let $X,Y,Z$ be random variables defined on the same probability space and let covariance of $X$ and $Y$ be finite, then the law of total covariance / covariance decomposition formula states: \begin{align} \text{Cov}(X,Y)=\underbrace{\mathbb{E}\big[\text{Cov}(X,Y\lvert Z)\big]}_{\text{(i)}}+\underbrace{\text{Cov}\big[\mathbb{E}(X\lvert Z),\mathbb{E}(Y\lvert Z)\big]}_{\text{(ii)}} \end{align} What is the interpretation of $\text{(i)}$ and $\text{(ii)}$?

My thoughts: in (ii) the two conditional expectations can be seen as random variables themselves, I also know that this is a generalization of the law of total variance / variance decomposition formula which can be shown by setting $X=Y$, where the interpretation is then that of a variation in $Y$ explained by $Z$ and unexplained by $Z$. But what is the correct interpretation in the above covariance formula for (i) and (ii)? Wikipedia offers a brief description which is not very satisfying.


The first term (i): $E[\operatorname{cov}(X,Y|Z)]$

Think of $\operatorname{cov}(X,Y)$ as a function of $Z$. As you examine different values of $Z$, you will correspondingly get a value for $\operatorname{cov}(X,Y)$. The expectation simply averages these different covariances with respect to $Z$.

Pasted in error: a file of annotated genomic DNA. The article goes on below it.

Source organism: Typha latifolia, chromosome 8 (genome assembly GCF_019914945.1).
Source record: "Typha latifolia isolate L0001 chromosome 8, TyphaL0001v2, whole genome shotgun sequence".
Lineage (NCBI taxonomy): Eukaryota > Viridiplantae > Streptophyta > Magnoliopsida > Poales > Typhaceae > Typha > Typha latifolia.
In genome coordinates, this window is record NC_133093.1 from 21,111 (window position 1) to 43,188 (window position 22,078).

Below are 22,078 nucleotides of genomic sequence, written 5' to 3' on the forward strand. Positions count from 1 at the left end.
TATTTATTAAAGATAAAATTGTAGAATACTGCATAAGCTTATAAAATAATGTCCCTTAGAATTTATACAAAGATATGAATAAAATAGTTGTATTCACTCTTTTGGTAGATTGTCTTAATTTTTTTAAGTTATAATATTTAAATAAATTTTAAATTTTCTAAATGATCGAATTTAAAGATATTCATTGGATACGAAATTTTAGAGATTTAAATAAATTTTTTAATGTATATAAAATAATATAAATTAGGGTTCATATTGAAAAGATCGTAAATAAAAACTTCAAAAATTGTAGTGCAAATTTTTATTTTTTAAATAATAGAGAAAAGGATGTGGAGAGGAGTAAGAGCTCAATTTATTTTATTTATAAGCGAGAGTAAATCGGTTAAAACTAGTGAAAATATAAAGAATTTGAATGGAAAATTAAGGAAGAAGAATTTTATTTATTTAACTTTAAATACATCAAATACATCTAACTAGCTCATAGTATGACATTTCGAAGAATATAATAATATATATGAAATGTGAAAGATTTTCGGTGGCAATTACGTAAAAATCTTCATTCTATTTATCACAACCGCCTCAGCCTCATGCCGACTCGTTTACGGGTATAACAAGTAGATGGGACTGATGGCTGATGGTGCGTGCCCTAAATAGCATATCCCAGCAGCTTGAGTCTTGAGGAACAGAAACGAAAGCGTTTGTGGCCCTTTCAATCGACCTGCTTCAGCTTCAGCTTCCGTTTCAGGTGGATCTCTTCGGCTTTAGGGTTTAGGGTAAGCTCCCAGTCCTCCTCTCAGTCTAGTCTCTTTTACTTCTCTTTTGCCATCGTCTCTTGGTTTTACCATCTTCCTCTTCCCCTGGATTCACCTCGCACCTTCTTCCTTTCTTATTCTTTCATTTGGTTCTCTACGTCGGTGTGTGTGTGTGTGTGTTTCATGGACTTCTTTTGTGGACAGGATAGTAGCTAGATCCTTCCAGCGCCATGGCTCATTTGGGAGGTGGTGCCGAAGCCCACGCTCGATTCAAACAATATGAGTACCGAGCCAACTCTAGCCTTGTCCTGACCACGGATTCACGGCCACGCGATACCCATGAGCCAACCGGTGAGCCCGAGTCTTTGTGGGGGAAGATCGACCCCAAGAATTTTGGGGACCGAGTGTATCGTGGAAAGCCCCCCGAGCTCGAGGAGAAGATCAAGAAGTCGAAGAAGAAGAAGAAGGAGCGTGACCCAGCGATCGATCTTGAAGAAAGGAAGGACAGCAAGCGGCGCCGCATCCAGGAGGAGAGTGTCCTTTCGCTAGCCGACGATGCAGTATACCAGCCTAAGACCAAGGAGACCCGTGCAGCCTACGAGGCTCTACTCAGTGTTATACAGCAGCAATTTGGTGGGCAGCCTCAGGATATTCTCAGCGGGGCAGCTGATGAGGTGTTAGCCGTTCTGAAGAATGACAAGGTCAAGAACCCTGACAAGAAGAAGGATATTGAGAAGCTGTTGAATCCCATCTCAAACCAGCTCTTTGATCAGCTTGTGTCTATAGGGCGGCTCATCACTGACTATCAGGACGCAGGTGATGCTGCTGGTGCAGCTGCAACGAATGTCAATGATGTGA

The second term (ii): $\operatorname{cov}([E[X|Z],E[Y|Z])$

Think of $E[X|Z]$ and $E[Y|Z]$ as functions of $Z$. As you examine different values of $Z$, you will correspondingly get a value of $E[X|Z]$ and a value of $E[Y|Z]$ realized simultaneously. Therefore, for every value of $Z$, you will get an $(X, Y)$ coordinate. This term is simply the covariance of all these coordinate points.


Another possible interpretation in a hierarchal framework is simple a decomposition of the total covariance $\operatorname{cov}(X,Y)$ into two terms:

  1. the within group ($E[\operatorname{cov}(X,Y|Z)]$) and
  2. between group $\operatorname{cov}([E[X|Z],E[Y|Z])$

covariances. The first term represents in this example the average of the covariances of $X$ and $Y$ evaluated for each group while the second term is the covariance of the group-averages for $X$ and $Y$.


Your Answer

By clicking “Post Your Answer”, you agree to our terms of service, privacy policy and cookie policy

Not the answer you're looking for? Browse other questions tagged or ask your own question.